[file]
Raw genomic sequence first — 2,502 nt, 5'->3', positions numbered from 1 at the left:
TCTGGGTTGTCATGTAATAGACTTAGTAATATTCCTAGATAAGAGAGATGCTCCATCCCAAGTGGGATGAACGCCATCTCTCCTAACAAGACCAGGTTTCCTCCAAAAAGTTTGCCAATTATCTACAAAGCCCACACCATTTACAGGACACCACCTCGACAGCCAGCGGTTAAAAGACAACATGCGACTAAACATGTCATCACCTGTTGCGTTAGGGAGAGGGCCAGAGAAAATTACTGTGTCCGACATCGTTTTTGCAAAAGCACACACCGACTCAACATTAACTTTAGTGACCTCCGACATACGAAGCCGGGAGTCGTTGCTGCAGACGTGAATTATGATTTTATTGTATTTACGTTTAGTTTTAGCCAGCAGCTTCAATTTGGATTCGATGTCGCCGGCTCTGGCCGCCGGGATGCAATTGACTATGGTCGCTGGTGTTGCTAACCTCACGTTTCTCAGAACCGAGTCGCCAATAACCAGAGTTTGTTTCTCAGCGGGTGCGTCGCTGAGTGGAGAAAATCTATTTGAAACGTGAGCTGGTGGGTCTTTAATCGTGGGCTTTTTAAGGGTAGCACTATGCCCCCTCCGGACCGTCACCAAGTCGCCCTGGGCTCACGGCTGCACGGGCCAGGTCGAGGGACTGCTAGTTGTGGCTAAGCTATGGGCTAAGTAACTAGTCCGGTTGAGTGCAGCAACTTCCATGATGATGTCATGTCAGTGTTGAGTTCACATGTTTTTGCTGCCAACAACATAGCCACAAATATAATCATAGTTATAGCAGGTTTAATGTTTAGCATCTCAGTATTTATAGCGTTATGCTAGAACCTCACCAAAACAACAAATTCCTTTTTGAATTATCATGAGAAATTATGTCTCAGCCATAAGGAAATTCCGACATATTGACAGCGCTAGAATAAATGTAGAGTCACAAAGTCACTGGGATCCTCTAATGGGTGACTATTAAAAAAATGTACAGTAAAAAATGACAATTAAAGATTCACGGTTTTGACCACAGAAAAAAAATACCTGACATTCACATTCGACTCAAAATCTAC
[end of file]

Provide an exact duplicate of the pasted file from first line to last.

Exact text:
Raw genomic sequence first — 2,502 nt, 5'->3', positions numbered from 1 at the left:
TCTGGGTTGTCATGTAATAGACTTAGTAATATTCCTAGATAAGAGAGATGCTCCATCCCAAGTGGGATGAACGCCATCTCTCCTAACAAGACCAGGTTTCCTCCAAAAAGTTTGCCAATTATCTACAAAGCCCACACCATTTACAGGACACCACCTCGACAGCCAGCGGTTAAAAGACAACATGCGACTAAACATGTCATCACCTGTTGCGTTAGGGAGAGGGCCAGAGAAAATTACTGTGTCCGACATCGTTTTTGCAAAAGCACACACCGACTCAACATTAACTTTAGTGACCTCCGACATACGAAGCCGGGAGTCGTTGCTGCAGACGTGAATTATGATTTTATTGTATTTACGTTTAGTTTTAGCCAGCAGCTTCAATTTGGATTCGATGTCGCCGGCTCTGGCCGCCGGGATGCAATTGACTATGGTCGCTGGTGTTGCTAACCTCACGTTTCTCAGAACCGAGTCGCCAATAACCAGAGTTTGTTTCTCAGCGGGTGCGTCGCTGAGTGGAGAAAATCTATTTGAAACGTGAGCTGGTGGGTCTTTAATCGTGGGCTTTTTAAGGGTAGCACTATGCCCCCTCCGGACCGTCACCAAGTCGCCCTGGGCTCACGGCTGCACGGGCCAGGTCGAGGGACTGCTAGTTGTGGCTAAGCTATGGGCTAAGTAACTAGTCCGGTTGAGTGCAGCAACTTCCATGATGATGTCATGTCAGTGTTGAGTTCACATGTTTTTGCTGCCAACAACATAGCCACAAATATAATCATAGTTATAGCAGGTTTAATGTTTAGCATCTCAGTATTTATAGCGTTATGCTAGAACCTCACCAAAACAACAAATTCCTTTTTGAATTATCATGAGAAATTATGTCTCAGCCATAAGGAAATTCCGACATATTGACAGCGCTAGAATAAATGTAGAGTCACAAAGTCACTGGGATCCTCTAATGGGTGACTATTAAAAAAATGTACAGTAAAAAATGACAATTAAAGATTCACGGTTTTGACCACAGAAAAAAAATACCTGACATTCACATTCGACTCAAAATCTAC